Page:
It is possible to state that when it comes to the Ukrainian crisis, Belarus does not share the view of its closest ally and biggest economic partner, Russia. Although the Belarusian establishment stressed that in all serious situations it will stand on the same side together with Moscow, it knows well how to push its Russian colleagues in mutual negotiations and express its dissatisfaction with their moves skilfully. Compliance with its crucial ally on the post-Soviet territory regarding its integration plans is for Vladimir Putin of fundamental importance. Therefore, we can assume that Belarusians will use the Ukrainian crisis and its own role in it as leverage in the mutual negotiations with Russia and will expect some reward for its loyalty within the Eurasian Union or in quantitative supplies of crude oil from Russia.

Belarus-EU relations are strongly influenced by the missing platform of political dialogue. Engagement of Belarus in the EaP is incomplete. For the last few years Brussels has been practising the policy of critical engagement towards Belarus. However, neither improvement in mutual relations, nor in the field of human rights and democracy has occurred. The EU could see in the past that without contacts with the highest Belarusian officials, almost nothing can be achieved in this country. Probably because of that the EU is now transforming its policy and trying to communicate with Belarusian regime more. By coincidence, Belarusian willingness to participate in such discussions these days has increased, since they are aware of its almost complete dependence on Russia. Nowadays, Belarusians are trying to act more independently and show Moscow that they have other options, other partners and use it in mutual negotiations. In this regard, the EU has no other option than to carry on with discussions with the regime, while constantly stressing the importance of protection of human rights. Alexander Lukashenko has shown many times in the past that he is clever enough to deceive his partners and Brussels must be aware that he won’t make any concession easily. He is an utter pragmatist and follows only his own interests. And his core interest is to stay in power. This is the fact that the EU needs to remember.

Thanks to the Ukrainian crisis, Belarus has gotten a chance to increase its importance in the international arena. The Belarusian attitude has developed from one of utter silence stemming from fear that protests taking place on Maidan could spread to Independence Avenue in Minsk, into a desire to help quarrelling parties reach reconciliation. From taking over the position of a peacemaker Belarus could benefit a lot. It seems that Minsk believes that the EU could soften its hard stance and start to cooperate comprehensively, even without substantial improvement in the field of human rights, democracy and rule of law. Furthermore, one can observe increased self-confidence in negotiations with Russia, where completely dependent Belarus is not afraid to defend its interest face-to-face with that of a much stronger partner. To really strengthen its position in negotiations with Russia, Belarus needs to improve its relations with the EU. Brussels shall act carefully and think twice about its moves in order not to repeat its naivety that proceeded December 2010. Thus, the EU needs to be aware that Belarus can use it only as a leverage in negotiations with Russia as it did 4 years ago. We all remember that when Lukashenko had reached a deal with the Russians in 2010, he disregarded all the promises he had made to the EU and started to repress the society again.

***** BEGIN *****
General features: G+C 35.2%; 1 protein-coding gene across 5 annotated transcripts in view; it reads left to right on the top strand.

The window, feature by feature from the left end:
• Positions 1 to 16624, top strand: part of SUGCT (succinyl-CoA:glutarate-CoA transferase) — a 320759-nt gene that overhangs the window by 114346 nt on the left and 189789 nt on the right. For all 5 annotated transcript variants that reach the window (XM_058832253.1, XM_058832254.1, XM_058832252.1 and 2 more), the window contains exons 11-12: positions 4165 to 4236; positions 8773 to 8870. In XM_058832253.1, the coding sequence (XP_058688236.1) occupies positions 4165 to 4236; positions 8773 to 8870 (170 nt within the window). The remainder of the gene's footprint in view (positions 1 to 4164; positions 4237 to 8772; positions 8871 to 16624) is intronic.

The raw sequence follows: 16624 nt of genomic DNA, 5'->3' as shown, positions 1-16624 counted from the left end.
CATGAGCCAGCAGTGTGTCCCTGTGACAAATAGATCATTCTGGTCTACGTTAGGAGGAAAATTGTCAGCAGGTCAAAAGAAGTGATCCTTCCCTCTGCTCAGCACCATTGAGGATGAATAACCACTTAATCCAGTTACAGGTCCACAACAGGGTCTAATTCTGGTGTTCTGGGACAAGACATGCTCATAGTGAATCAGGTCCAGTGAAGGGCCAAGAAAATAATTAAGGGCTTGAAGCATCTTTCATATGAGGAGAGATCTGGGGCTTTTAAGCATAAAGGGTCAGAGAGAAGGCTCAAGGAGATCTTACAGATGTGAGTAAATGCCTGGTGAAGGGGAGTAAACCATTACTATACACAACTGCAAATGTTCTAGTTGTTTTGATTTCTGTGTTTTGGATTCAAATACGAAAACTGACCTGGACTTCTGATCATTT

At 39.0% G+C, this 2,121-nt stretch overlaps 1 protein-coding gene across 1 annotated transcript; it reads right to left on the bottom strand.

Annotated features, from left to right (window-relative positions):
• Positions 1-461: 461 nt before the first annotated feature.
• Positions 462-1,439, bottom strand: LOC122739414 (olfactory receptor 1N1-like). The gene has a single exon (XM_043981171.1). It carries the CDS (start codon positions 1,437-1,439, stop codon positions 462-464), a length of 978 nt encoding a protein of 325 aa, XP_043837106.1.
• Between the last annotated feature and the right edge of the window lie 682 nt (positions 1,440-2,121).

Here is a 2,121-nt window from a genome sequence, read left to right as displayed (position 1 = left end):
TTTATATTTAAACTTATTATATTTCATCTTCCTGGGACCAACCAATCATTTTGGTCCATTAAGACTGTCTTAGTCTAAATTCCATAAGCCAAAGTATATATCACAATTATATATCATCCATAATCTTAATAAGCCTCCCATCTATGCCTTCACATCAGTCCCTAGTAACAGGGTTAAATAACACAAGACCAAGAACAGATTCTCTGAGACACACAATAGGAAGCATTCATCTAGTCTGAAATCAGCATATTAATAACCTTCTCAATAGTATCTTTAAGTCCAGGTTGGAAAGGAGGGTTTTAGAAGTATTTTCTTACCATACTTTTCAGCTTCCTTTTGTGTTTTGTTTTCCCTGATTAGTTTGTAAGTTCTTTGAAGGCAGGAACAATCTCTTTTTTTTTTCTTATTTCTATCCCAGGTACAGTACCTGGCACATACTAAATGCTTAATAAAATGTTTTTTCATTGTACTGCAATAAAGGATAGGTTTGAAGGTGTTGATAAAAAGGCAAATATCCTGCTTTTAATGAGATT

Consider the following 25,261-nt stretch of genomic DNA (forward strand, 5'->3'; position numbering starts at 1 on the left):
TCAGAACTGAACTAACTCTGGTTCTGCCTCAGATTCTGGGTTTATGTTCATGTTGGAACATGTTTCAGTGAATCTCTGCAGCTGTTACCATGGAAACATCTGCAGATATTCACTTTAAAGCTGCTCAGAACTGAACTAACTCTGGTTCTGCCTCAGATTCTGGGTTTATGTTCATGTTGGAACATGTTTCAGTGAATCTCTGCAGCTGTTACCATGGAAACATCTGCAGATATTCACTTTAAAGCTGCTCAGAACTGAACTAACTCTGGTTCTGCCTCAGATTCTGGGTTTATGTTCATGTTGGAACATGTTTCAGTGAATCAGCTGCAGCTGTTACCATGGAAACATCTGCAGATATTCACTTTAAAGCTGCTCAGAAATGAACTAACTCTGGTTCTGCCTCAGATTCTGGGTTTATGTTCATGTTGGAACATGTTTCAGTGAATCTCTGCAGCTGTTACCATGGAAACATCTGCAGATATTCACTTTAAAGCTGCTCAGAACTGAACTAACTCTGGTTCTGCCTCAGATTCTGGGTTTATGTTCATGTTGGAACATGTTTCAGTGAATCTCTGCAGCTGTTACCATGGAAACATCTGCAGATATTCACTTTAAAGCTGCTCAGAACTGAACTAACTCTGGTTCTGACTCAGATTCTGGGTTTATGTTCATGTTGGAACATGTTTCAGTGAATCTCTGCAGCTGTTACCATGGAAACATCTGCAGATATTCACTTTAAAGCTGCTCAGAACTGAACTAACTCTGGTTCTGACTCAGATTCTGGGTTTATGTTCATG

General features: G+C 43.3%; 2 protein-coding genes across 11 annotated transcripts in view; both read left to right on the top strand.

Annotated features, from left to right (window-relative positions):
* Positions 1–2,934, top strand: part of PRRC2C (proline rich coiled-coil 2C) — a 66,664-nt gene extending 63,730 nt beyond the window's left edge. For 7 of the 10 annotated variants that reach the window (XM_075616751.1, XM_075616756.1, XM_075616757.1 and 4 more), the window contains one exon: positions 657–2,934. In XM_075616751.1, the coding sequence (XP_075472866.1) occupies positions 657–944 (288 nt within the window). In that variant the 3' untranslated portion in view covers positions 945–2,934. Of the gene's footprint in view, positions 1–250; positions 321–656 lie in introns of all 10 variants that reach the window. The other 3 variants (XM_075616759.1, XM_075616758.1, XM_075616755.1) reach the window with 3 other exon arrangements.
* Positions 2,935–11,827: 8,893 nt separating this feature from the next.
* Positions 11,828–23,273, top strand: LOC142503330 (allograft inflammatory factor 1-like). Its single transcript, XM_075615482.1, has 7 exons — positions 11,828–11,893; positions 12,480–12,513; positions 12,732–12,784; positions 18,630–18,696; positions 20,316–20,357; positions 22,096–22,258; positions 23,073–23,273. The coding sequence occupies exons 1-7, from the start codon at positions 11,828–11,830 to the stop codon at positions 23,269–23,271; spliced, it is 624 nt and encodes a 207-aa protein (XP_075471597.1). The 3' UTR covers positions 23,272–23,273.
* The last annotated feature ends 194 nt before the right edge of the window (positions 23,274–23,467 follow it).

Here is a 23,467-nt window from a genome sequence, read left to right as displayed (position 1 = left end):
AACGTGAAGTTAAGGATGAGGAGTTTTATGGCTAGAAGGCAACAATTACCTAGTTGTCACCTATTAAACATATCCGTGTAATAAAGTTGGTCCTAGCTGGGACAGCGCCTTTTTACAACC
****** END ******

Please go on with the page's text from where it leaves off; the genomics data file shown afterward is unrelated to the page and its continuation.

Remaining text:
The article was originally published in the first issue of “ Review” entitled “The Eastern Partnership: the Past, the Present and the Future”. The magazine was published by Fundacja Industrial in cooperation with Friedrich Naumann Stiftung and with the support by Visegrad Fund.